The Future of Code is Speed

The Future of Code is Speed

Seattle, famous for music, rain and, of course, coffee, is also on the map for another reason: developer innovation. When John Shewchuk and I started on our DECODED journey – to learn more about the changing landscape of code – Seattle seemed like a natural place to start.

And no, not just because the city is very close to where Microsoft is headquartered. The truth is that Seattle was a natural place to start for multiple reasons – it’s becoming “Cloud City” – with Google, Microsoft and Amazon all with big operations here.

So, our first step into digging into modern applications was to think about user interface. And for us, that meant talking about Bootstrap. For those that aren’t familiar with Bootstrap – it’s a developer framework with JavaScript, HTML and CSS that can be used as a basis for creating websites, or web applications. We spoke to Bootstrap co-inventor Jacob Thornton to see where user interface is going now, and in the future.

We discussed the importance of grids, horrible 90s era websites, and many other things during our time with Jacob, and he raised many strong points about mistakes made in the past. Yet, what became quickly apparent is that, without popular support, most code is going, well, nowhere.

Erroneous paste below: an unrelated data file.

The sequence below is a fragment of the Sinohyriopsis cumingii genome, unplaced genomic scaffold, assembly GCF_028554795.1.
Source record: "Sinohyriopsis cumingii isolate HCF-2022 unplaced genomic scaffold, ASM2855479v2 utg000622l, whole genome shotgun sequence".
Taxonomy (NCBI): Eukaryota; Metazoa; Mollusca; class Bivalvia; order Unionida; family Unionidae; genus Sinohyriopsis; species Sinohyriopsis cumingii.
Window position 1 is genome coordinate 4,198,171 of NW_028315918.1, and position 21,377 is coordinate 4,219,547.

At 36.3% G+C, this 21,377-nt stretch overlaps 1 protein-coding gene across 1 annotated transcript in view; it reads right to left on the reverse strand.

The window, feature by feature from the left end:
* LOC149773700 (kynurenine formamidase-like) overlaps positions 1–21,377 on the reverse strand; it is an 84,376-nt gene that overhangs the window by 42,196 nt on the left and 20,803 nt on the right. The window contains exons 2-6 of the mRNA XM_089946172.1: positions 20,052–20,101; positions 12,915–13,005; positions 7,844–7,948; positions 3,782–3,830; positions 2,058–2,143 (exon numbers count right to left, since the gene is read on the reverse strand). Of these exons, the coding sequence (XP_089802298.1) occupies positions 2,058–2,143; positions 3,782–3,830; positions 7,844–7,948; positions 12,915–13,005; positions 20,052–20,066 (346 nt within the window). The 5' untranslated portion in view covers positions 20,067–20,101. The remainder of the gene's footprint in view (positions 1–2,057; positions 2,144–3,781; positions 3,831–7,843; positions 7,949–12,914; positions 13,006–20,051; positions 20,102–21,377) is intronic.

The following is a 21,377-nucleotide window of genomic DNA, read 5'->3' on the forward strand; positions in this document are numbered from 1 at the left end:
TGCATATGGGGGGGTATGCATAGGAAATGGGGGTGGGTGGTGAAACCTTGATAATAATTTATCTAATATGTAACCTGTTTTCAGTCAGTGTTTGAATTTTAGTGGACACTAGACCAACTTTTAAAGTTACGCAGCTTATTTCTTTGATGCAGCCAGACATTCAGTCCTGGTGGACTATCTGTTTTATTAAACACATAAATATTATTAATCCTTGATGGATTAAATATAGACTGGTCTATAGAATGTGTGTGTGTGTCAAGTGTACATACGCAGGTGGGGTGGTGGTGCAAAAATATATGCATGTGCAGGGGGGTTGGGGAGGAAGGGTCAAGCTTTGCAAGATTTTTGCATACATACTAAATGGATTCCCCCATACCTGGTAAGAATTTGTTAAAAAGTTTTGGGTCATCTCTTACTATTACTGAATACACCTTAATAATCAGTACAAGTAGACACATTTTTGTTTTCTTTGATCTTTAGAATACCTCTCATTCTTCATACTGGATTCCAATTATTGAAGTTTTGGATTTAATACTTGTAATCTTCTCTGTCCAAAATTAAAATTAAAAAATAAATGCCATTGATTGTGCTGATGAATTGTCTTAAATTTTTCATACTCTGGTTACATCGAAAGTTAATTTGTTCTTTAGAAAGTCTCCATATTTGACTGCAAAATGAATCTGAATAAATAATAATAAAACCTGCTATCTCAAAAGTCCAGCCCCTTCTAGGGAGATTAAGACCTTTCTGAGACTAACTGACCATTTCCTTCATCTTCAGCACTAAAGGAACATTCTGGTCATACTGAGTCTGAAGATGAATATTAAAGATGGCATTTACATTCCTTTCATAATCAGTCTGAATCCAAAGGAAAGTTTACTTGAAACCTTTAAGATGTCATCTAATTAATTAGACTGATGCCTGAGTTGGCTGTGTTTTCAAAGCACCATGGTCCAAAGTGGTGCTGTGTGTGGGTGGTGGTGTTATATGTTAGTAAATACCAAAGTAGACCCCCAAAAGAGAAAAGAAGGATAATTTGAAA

As with many things, developers and project leaders need to build communities around their projects and really open them up to the masses. This is nothing new – GitHub has provided this vital ecosystem for years now. But, luckily for us, Jacob was kind enough to explain a few of the finer points about fostering these important communities.

The growth of code

Using technology people know is important for the evolution of code. Bootstrap is an incredibly popular code framework that helps developers build out websites alongside designers. Bootstrap – which is actually a mobile first application that is attributed with the groundbreaking introduction of grids to web design – has been forked on Github 10,000 times, and is also the platform’s number one project. For Jacob, the success is partly driven by using code that Bootstrap’s users already know and love.

“In about 2011 and 2012 Mark Otto [Bootstrap’s other co-inventor] started working at Twitter and we started thinking about how we could have beautiful and consistent UI across both our external and internal apps,” Jacob told us. “We tried to do that by bringing together design and engineering and thinking ‘what is the way of melding those two methodologies?’.”

One of the ways of encouraging this development was to build a system based on a framework that encouraged consistency. In fact, at the time, Bootstrap was known as Twitter Blueprint as it was used across the social media organization. By building the system with technology and application that people already knew and loved, Jacob and Mark could encourage adoption – and the subsequent growth – of Bootstrap.